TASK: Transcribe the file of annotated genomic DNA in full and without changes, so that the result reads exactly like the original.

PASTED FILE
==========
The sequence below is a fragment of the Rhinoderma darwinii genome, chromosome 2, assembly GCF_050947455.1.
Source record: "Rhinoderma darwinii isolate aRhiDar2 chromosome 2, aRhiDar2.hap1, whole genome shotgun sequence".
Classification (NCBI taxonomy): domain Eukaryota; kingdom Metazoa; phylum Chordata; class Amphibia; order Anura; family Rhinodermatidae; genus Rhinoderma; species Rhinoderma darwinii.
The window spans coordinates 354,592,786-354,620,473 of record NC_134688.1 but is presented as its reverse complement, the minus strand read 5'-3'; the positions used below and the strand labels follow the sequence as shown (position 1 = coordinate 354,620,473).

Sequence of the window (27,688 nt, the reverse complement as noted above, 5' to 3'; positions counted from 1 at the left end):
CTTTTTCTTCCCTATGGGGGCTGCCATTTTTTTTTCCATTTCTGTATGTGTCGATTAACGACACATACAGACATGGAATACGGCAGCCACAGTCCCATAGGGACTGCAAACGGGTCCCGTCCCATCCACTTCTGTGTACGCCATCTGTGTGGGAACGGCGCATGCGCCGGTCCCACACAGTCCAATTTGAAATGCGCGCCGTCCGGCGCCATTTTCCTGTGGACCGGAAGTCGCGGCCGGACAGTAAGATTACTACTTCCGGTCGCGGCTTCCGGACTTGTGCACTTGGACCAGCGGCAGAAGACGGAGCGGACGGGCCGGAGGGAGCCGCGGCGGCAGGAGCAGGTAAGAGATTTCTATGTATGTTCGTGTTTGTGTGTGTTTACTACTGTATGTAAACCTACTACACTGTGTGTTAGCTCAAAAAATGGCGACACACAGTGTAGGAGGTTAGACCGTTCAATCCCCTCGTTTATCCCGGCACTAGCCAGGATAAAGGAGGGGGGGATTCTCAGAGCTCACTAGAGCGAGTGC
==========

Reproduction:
The sequence below is a fragment of the Rhinoderma darwinii genome, chromosome 2, assembly GCF_050947455.1.
Source record: "Rhinoderma darwinii isolate aRhiDar2 chromosome 2, aRhiDar2.hap1, whole genome shotgun sequence".
Classification (NCBI taxonomy): domain Eukaryota; kingdom Metazoa; phylum Chordata; class Amphibia; order Anura; family Rhinodermatidae; genus Rhinoderma; species Rhinoderma darwinii.
The window spans coordinates 354,592,786-354,620,473 of record NC_134688.1 but is presented as its reverse complement, the minus strand read 5'-3'; the positions used below and the strand labels follow the sequence as shown (position 1 = coordinate 354,620,473).

Sequence of the window (27,688 nt, the reverse complement as noted above, 5' to 3'; positions counted from 1 at the left end):
CTTTTTCTTCCCTATGGGGGCTGCCATTTTTTTTTCCATTTCTGTATGTGTCGATTAACGACACATACAGACATGGAATACGGCAGCCACAGTCCCATAGGGACTGCAAACGGGTCCCGTCCCATCCACTTCTGTGTACGCCATCTGTGTGGGAACGGCGCATGCGCCGGTCCCACACAGTCCAATTTGAAATGCGCGCCGTCCGGCGCCATTTTCCTGTGGACCGGAAGTCGCGGCCGGACAGTAAGATTACTACTTCCGGTCGCGGCTTCCGGACTTGTGCACTTGGACCAGCGGCAGAAGACGGAGCGGACGGGCCGGAGGGAGCCGCGGCGGCAGGAGCAGGTAAGAGATTTCTATGTATGTTCGTGTTTGTGTGTGTTTACTACTGTATGTAAACCTACTACACTGTGTGTTAGCTCAAAAAATGGCGACACACAGTGTAGGAGGTTAGACCGTTCAATCCCCTCGTTTATCCCGGCACTAGCCAGGATAAAGGAGGGGGGGATTCTCAGAGCTCACTAGAGCGAGTGC